Emergency Services Assaults Bill receives further boost

The State Government will move to toughen up aspects of its proposed changes to the laws around assaults against emergency services workers, ahead of debate on the Bill in Parliament today.

Attorney-General, Vickie Chapman said that, under the changes, stronger penalties would be in place for offenders who cause harm to police and other emergency services workers.

“We’ve been liaising closely with the Police Association of South Australia both in the development of this legislation and once it was introduced to State Parliament,” Ms Chapman said.

“These changes will help address some of the Association’s concerns, and toughen up the penalties for those who attack our emergency services workers.”

Attorney-General Chapman said that – under the Government’s proposed amendments - the maximum penalty for assaulting police will be seven years where harm is caused, and five years where there is no harm caused. 

“These penalties would apply to attacks against all emergency services workers – police, firefighters, ambulance officers and correctional services officers,” Ms Chapman said.

The increased penalties will also apply to the Government’s proposed offence of spitting or throwing biological materials at an emergency worker, with the maximum penalty now proposed as seven years where harm is caused, and five years where there is no harm caused.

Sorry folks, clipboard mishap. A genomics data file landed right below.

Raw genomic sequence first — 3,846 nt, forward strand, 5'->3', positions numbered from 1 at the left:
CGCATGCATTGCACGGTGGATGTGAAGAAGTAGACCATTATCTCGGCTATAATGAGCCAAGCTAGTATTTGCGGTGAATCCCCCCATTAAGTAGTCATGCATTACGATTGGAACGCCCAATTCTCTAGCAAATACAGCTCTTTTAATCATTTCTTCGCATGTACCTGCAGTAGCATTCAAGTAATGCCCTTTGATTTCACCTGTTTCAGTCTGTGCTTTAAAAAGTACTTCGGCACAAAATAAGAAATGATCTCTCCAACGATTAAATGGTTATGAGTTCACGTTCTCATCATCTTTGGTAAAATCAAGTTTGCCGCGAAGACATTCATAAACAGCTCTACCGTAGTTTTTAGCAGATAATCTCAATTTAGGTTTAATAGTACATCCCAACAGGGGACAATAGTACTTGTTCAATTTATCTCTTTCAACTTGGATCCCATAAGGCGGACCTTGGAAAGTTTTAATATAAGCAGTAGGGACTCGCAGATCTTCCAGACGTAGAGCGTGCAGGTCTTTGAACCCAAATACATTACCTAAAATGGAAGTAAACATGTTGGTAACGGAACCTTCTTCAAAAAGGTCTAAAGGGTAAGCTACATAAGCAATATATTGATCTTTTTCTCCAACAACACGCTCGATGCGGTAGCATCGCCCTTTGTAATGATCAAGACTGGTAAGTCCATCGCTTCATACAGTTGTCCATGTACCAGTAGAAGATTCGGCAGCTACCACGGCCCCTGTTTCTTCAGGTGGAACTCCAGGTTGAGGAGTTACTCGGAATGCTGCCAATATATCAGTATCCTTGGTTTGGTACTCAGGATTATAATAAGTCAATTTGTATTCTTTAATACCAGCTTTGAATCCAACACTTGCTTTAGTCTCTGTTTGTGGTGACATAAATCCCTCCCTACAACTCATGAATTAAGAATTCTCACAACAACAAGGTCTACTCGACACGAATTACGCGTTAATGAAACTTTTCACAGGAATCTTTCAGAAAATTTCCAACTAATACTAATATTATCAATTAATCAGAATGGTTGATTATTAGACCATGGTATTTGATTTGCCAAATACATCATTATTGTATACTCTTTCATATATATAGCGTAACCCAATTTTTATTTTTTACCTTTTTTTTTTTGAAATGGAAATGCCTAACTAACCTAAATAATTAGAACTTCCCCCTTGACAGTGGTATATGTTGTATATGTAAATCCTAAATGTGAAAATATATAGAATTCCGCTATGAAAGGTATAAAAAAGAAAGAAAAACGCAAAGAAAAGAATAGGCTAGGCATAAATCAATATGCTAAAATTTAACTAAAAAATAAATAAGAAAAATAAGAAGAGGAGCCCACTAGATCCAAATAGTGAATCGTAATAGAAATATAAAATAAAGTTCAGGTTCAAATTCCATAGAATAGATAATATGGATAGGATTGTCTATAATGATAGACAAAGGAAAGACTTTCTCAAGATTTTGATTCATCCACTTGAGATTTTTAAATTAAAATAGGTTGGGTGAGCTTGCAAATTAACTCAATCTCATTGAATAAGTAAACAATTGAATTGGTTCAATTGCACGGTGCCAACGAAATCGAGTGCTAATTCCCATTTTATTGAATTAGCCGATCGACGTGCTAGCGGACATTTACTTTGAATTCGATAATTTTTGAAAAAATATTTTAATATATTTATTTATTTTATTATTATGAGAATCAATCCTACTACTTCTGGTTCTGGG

Ms Chapman said the offence has also been extended, following feedback from the Australian Medical Association and the Australian Nursing and Midwifery Federation.

“Under these amendments, the penalties of up to five or seven years in prison will also apply where the victim is working in a hospital emergency department, is engaged in retrieval medicine or is a rural doctor working in an emergency scenario,” Ms Chapman said.

“This will afford a greater level of protection to doctors and nurses working in our emergency departments, and those working in rural and regional areas.

“If passed, these biological materials laws will also see community corrections and community youth justice staff classified as emergency services workers, affording a greater level of deterrence of assaults against them.”

“In addition, we have created a new standalone biological materials offence that covers ordinary individuals – with a maximum penalty of two years in prison, or three where harm is caused.”

Ms Chapman said the offences would better protect police and other emergency services workers, while complementing existing laws capturing offences against police and broader assault laws including:

  • Shoot at police, with a maximum penalty of ten years in jail.
  • Shoot at police and causing serious harm to an officer, with a maximum penalty of 25 years in jail.
  • Acts endangering the life of another, with a maximum penalty of 18 years as an aggravated offence when against a police officer.
  • Acts endangering the life of another, with a maximum penalty of 18 years.

“This is in addition to other offences, where the fact that the victims is a police officer, or an emergency services worker would be considered an aggravating factor and therefore likely to attract a higher penalty from the courts,” Ms Chapman said.